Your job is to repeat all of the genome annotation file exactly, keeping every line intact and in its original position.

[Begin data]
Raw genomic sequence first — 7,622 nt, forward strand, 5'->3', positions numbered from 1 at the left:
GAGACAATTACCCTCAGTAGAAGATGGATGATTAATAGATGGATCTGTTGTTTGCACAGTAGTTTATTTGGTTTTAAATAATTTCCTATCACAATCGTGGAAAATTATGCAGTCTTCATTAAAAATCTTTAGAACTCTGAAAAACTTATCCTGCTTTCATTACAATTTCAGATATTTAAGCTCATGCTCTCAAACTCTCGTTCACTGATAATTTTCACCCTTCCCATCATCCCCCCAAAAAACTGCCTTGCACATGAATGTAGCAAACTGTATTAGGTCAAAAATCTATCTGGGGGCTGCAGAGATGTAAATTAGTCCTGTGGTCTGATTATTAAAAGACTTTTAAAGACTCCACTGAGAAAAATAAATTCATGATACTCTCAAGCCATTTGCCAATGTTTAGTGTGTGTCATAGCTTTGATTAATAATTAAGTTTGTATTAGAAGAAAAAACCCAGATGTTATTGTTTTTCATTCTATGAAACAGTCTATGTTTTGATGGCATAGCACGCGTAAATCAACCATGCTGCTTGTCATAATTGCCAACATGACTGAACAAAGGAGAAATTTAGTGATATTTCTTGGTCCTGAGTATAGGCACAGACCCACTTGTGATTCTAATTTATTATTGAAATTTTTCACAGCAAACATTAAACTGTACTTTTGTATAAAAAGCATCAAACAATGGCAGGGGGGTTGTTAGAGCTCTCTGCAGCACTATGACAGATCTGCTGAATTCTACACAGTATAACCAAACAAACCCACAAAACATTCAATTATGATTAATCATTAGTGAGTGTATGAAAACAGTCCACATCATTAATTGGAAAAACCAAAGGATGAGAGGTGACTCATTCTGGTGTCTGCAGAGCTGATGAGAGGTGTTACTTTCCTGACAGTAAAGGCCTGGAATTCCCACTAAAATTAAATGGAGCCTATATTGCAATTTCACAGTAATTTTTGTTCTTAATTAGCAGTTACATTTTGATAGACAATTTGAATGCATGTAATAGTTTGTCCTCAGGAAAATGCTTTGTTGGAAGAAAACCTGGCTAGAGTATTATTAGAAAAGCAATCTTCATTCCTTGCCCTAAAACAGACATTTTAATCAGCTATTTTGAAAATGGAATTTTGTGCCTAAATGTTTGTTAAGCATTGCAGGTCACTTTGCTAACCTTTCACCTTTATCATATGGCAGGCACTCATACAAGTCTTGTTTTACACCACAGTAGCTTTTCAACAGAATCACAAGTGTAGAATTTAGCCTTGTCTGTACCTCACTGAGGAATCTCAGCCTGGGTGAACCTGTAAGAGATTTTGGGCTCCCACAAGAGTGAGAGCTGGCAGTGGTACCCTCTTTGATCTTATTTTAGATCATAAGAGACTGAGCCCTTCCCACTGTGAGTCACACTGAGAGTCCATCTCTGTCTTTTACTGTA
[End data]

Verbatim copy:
Raw genomic sequence first — 7,622 nt, forward strand, 5'->3', positions numbered from 1 at the left:
GAGACAATTACCCTCAGTAGAAGATGGATGATTAATAGATGGATCTGTTGTTTGCACAGTAGTTTATTTGGTTTTAAATAATTTCCTATCACAATCGTGGAAAATTATGCAGTCTTCATTAAAAATCTTTAGAACTCTGAAAAACTTATCCTGCTTTCATTACAATTTCAGATATTTAAGCTCATGCTCTCAAACTCTCGTTCACTGATAATTTTCACCCTTCCCATCATCCCCCCAAAAAACTGCCTTGCACATGAATGTAGCAAACTGTATTAGGTCAAAAATCTATCTGGGGGCTGCAGAGATGTAAATTAGTCCTGTGGTCTGATTATTAAAAGACTTTTAAAGACTCCACTGAGAAAAATAAATTCATGATACTCTCAAGCCATTTGCCAATGTTTAGTGTGTGTCATAGCTTTGATTAATAATTAAGTTTGTATTAGAAGAAAAAACCCAGATGTTATTGTTTTTCATTCTATGAAACAGTCTATGTTTTGATGGCATAGCACGCGTAAATCAACCATGCTGCTTGTCATAATTGCCAACATGACTGAACAAAGGAGAAATTTAGTGATATTTCTTGGTCCTGAGTATAGGCACAGACCCACTTGTGATTCTAATTTATTATTGAAATTTTTCACAGCAAACATTAAACTGTACTTTTGTATAAAAAGCATCAAACAATGGCAGGGGGGTTGTTAGAGCTCTCTGCAGCACTATGACAGATCTGCTGAATTCTACACAGTATAACCAAACAAACCCACAAAACATTCAATTATGATTAATCATTAGTGAGTGTATGAAAACAGTCCACATCATTAATTGGAAAAACCAAAGGATGAGAGGTGACTCATTCTGGTGTCTGCAGAGCTGATGAGAGGTGTTACTTTCCTGACAGTAAAGGCCTGGAATTCCCACTAAAATTAAATGGAGCCTATATTGCAATTTCACAGTAATTTTTGTTCTTAATTAGCAGTTACATTTTGATAGACAATTTGAATGCATGTAATAGTTTGTCCTCAGGAAAATGCTTTGTTGGAAGAAAACCTGGCTAGAGTATTATTAGAAAAGCAATCTTCATTCCTTGCCCTAAAACAGACATTTTAATCAGCTATTTTGAAAATGGAATTTTGTGCCTAAATGTTTGTTAAGCATTGCAGGTCACTTTGCTAACCTTTCACCTTTATCATATGGCAGGCACTCATACAAGTCTTGTTTTACACCACAGTAGCTTTTCAACAGAATCACAAGTGTAGAATTTAGCCTTGTCTGTACCTCACTGAGGAATCTCAGCCTGGGTGAACCTGTAAGAGATTTTGGGCTCCCACAAGAGTGAGAGCTGGCAGTGGTACCCTCTTTGATCTTATTTTAGATCATAAGAGACTGAGCCCTTCCCACTGTGAGTCACACTGAGAGTCCATCTCTGTCTTTTACTGTA